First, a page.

Stepping off the main road, the forest was dark, the empty foxholes oblivious to the summer sun shining brightly above. It is truly sobering to imagine soldiers huddled here under constant German artillery fire, red-hot, fist-sized pieces of shrapnel scything lethally through the trees. Leftover detritus can be found just under the surface, and immediately, we discovered remnants of a German cup, American K-rations containers, and a rusted spoon. Eventually we made it to the highpoint crossroads that upon gaining, turned the battle for the forest for the American forces. From there, Gérard Louis showed us the area in which he'd discovered the dogtags of the 773rd Tank Destroyer Battalion. At another location, we found a small pile of material including a German fork, many shells of various caliber, and a myriad of tank parts. Shortly thereafter, Gérard presented me with an American bayonette he had discovered. A very generous act and a great addition to my growing collection! With the peace and quiet of this forest today, it is hard to imagine the violence and sacrifice that once echoed between the trees.
Third Army Front, 25 Sep 1944 From there, we traveled along the high ridge to the Fort du Mannonviller and continued on to Harbouey. On 9 November, field orders came down. Take the Saverne Gap in the Vosges Mountains. The Vosges were heavily defended by the Germans who were spread out, staggered, in the old World War One pillboxes and machine gun strong points. The 314th's first objective lay north of Harbouey, northeast of Ancerviller. Under cover of darkness with silence and secrecy stressed, on 12 November, the 314th moved to the assault assembly area southwest of Montigny.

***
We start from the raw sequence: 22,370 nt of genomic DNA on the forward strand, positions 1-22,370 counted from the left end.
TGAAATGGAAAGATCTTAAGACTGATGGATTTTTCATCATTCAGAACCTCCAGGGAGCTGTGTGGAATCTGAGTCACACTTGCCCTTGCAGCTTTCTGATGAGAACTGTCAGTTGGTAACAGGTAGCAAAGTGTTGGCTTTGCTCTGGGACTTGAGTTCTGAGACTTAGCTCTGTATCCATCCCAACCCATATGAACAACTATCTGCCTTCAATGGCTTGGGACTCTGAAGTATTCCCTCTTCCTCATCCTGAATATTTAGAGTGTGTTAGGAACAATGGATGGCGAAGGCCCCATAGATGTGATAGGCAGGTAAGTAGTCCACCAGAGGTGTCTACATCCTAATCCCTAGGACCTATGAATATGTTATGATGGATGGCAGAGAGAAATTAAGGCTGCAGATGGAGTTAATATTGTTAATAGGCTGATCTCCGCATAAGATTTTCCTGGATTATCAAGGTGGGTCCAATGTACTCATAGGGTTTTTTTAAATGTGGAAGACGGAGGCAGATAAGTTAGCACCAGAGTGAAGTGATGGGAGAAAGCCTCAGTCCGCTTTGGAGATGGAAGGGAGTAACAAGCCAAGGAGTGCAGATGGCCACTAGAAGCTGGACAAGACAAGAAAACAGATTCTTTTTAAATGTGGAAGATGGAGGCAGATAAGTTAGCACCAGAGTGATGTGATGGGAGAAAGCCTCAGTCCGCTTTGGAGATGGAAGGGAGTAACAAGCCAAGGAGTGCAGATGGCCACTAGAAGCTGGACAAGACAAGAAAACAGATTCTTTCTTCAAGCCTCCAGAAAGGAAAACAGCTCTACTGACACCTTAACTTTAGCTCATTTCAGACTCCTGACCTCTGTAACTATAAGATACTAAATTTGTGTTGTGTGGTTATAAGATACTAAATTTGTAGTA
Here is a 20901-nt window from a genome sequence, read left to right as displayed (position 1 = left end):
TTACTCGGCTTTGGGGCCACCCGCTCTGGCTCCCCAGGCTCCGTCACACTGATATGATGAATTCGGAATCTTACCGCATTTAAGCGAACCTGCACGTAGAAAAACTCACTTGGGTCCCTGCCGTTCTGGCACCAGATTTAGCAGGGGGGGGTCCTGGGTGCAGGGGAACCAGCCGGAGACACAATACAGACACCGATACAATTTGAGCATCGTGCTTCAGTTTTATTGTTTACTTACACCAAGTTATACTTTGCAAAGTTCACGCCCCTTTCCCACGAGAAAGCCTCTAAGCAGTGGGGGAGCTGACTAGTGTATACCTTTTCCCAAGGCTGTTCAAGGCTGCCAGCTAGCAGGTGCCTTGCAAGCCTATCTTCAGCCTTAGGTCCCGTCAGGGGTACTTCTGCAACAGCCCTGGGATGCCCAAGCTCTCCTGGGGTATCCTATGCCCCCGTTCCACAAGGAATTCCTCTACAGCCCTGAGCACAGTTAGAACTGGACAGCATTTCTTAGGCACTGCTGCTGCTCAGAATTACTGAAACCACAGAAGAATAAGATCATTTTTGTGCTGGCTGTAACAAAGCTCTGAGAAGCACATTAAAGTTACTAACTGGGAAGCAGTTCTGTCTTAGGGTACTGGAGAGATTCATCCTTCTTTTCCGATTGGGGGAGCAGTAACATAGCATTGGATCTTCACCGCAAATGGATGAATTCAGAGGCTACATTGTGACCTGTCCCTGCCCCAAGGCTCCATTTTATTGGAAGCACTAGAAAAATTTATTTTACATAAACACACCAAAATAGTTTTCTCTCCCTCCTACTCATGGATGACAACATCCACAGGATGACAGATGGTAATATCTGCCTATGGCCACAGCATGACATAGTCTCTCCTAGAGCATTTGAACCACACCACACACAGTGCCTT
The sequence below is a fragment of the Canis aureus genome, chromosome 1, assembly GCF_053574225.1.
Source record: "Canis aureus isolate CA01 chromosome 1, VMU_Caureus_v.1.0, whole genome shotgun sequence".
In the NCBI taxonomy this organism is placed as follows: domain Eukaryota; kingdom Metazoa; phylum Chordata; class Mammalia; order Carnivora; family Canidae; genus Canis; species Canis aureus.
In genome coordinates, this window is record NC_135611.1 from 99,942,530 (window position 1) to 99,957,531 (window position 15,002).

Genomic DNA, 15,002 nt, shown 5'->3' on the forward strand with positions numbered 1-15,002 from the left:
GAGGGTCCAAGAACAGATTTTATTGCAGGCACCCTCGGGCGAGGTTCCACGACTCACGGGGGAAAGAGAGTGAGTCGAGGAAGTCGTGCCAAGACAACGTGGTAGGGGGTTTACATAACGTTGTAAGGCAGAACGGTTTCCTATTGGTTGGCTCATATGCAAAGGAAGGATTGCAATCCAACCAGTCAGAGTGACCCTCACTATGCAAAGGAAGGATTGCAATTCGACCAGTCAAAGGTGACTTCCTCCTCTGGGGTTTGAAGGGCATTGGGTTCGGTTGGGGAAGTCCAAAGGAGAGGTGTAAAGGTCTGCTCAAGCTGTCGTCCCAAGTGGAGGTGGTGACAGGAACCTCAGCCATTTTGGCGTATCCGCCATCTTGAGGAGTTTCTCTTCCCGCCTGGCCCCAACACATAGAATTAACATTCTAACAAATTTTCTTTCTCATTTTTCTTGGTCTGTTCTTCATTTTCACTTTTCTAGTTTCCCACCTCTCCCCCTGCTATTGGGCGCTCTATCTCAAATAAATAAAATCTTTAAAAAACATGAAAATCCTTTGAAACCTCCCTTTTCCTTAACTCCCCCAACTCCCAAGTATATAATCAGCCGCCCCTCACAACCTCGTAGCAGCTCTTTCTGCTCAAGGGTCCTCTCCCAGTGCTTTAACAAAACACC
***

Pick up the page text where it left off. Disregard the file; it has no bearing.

On 14 November, the 3rd BN moved into the attack at 1115 with a battalion from the 315th to begin securing their assigned area. Most of it was secured but darkness halted troops for the night. 1st BN sent C/Co to 7A and they drew artillery fire. 2nd BN moved forward to assemble near Point 6 to support 3rd's drive the next day. On 15 November, once the 315th had advanced to equal points in line with the 314th, 3rd BN jumped off to take its targets and by late afternoon, all eleven points were held by the 79th Division.
At 1620, orders from Division called for a patrol to capture the bridge and crossroads south of Fremonville on the Vesouze River. The same river the 314th had crossed at Marainviller and Croismare on the trek to Foret de Parroy. The orders called for the bridge to be taken at night. The Regiment was to follow the patrols to Fremonville and send a force over to secure Barbas. 1st BN was given the Barbas assignment, while 2nd and 3rd took the Fremonville assault. As the plans were being drawn, the CP was being showered by German artillery. Orders were modified as a patrol reported that Fremonville's bridgehead was intact and defended by a squad of German infantry. The attack was reschedule for the next morning, 16 November.